San Francisco, like Los Angeles, is important for its “bellwether” quality. Both West Coast cities tend to manifest societal problems before the rest of the country, and sometimes they come up with solutions that the rest of America can look to for an example.
What problems beset San Francisco and contribute to a housing shortage so severe that rent costs as much as 45% of income? How does San Francisco rank as the hottest real estate investment city, to the point where financial advisors audaciously guarantee “no bubble and no crash possible”?
Longtime activist Randy Shaw addressed “Owner Move In” (OMI) evictions, which flourished in the early 2000s, and which he called an invitation to fraud:
An OMI notice is served. The tenant retains a private attorney who negotiates a large buyout of his client’s tenancy. Under the terms of the buyout, the tenant gives up the right to sue for the owner’s failure to move in…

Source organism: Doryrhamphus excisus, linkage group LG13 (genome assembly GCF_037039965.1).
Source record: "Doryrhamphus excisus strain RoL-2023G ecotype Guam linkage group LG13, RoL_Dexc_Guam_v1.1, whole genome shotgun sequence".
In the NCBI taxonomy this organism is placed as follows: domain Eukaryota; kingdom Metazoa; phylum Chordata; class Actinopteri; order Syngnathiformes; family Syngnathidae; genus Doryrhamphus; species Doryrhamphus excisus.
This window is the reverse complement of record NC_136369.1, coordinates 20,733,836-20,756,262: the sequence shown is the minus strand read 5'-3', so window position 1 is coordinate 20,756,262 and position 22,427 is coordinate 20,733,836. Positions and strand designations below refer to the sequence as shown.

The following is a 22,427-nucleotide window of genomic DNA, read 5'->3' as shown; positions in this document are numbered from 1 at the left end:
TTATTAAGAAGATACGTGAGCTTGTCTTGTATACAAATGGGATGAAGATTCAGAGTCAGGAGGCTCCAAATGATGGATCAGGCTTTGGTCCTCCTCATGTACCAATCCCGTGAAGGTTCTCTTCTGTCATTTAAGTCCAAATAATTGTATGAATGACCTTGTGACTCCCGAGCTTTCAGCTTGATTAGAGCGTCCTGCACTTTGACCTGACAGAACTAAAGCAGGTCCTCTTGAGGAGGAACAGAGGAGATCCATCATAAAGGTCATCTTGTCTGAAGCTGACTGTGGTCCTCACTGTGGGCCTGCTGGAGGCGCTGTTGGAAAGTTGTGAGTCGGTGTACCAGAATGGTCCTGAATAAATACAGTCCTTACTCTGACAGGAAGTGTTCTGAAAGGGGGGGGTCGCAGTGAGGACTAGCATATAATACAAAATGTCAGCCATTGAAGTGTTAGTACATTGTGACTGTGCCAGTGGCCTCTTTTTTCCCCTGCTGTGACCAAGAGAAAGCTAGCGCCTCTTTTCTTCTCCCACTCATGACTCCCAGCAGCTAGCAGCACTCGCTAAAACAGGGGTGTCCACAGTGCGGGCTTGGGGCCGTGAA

It was perfectly okay to ditch a tenant if the landlord wanted to live in the unit himself — but the eviction process could be lengthy and expensive. Landlords figured out it would be cheaper and easier to make a lump-sum payoff up front. A lucky few tenants welcomed the windfall payments and cheerfully walked off into their futures.
Of course for tenants as a class, the whole OMI eviction scam negatively affected the rental market scene citywide. Landlords were chucking tenants out of far more rentals than they could possibly live in themselves, but nobody was keeping an eye out for this, and the exception was widely abused. Over the years, various ordinances strengthened enforcement so there would be fewer OMI evictions.